How to Use the No Surprises Act to Negotiate Medical Bills

( – The last thing you want to see after a major medical event is an exorbitant bill. Unfortunately, this is a common occurrence for many Americans: emergency surgery with an out-of-network anesthesiologist, ambulance transport from an out-of-network provider, and many other emergency services and rooms can cost thousands. After all, insurance companies don’t care if you have an emergency or don’t know if your providers are covered. If you use an out-of-network provider, you’ll have to pay… even if you are unconscious or otherwise cannot consent.

Many people are tempted to do everything they can to avoid high medical bills, but they are many are desperate to pay off their high bills to avoid a hit to their credit. However, the No Surprises Act can result in paying little or nothing on the bill if you have active insurance, even if you are taken to an out-of-network provider.

What Is the No Surprises Act?

Starting in January 2022, the No Surprises Act makes it impossible for out-of-network providers to force Americans to pay these large fees for emergency situations. Sometimes, patients are admitted to out-of-network hospitals or medical centers, resulting in higher costs for each specialist visit and each hospital and medical event.

It sounds like your insurance company is waiting for you or someone else to call 911 in an emergency to verify that you go to the hospital and call your insurance company and check with all the doctors. Some insurance companies also charge high fees because these services are not authorized. In non-urgent situations, images such as MRI or CT scans take time to go through the insurance approval process, but not in emergency cases.

How to Dispute a Bill Under the No Compliance Act

Insurance companies are in the business of making a profit – remember that. Your initial dispute must be addressed directly to the insurance company in writing. Remember to cite the No Surprises Act. You may go through one or two rounds of appeal (or review) with the insurance company, where they may agree to pay more than the bill or reject it altogether.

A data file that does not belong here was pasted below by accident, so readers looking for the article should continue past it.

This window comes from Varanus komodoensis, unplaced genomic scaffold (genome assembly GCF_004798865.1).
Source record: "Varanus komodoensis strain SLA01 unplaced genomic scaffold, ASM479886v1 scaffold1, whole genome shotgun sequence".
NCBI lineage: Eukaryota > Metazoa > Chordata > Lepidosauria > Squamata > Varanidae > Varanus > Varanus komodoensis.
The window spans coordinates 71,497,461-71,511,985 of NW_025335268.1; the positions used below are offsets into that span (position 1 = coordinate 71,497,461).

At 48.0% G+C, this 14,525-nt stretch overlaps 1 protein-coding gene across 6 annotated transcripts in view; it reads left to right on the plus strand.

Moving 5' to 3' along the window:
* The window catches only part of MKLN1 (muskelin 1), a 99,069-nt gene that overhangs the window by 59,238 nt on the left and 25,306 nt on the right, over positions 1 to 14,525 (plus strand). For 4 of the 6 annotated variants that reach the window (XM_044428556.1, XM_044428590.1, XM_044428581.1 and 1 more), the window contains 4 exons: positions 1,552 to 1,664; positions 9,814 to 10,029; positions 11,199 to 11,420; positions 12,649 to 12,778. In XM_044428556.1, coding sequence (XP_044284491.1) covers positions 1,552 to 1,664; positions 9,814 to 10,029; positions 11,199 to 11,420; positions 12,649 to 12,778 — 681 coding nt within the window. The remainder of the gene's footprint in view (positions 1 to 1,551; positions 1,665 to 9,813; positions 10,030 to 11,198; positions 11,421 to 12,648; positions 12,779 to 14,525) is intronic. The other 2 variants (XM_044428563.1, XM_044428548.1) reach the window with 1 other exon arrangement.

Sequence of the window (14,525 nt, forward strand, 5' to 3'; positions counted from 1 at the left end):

If they deny everything, it’s time to take the case directly to your local Congressman (one who generally favors health care and policies that benefit citizens and businesses). They will support or contact you with legal assistance to pursue these bills.

Ground Transport (Local Ambulance Services)

Ground transport, which mainly includes ambulance services, is a gray area, but the No Surprises Act still protects it. Rather than a hospital system, insurance companies must run thousands of private ambulance services across the country, each with very different structures and bills. As you can imagine, this is usually done only at the request of the patient.

After the insurance company pays what they think is their portion of the bill, you will be hit with the rest. Many patients must go through public appeals procedures to use the No Surprises Act. It is easier to leverage the act through the more streamlined hospital services than the ground transport services. Work with your ambulance service provider – they want to get paid and they can help you with the proper language you need to provide to the insurance company, so you don’t end up with a huge bill.

Although the No Surprises Act has been in place for some time, private insurance companies rarely follow the rules unless they are called out. Review each bill carefully (if possible, get an attorney to help you) and fight each charge. Also, share this post and tell your friends and family to review their medical bills; it can save you thousands of dollars.

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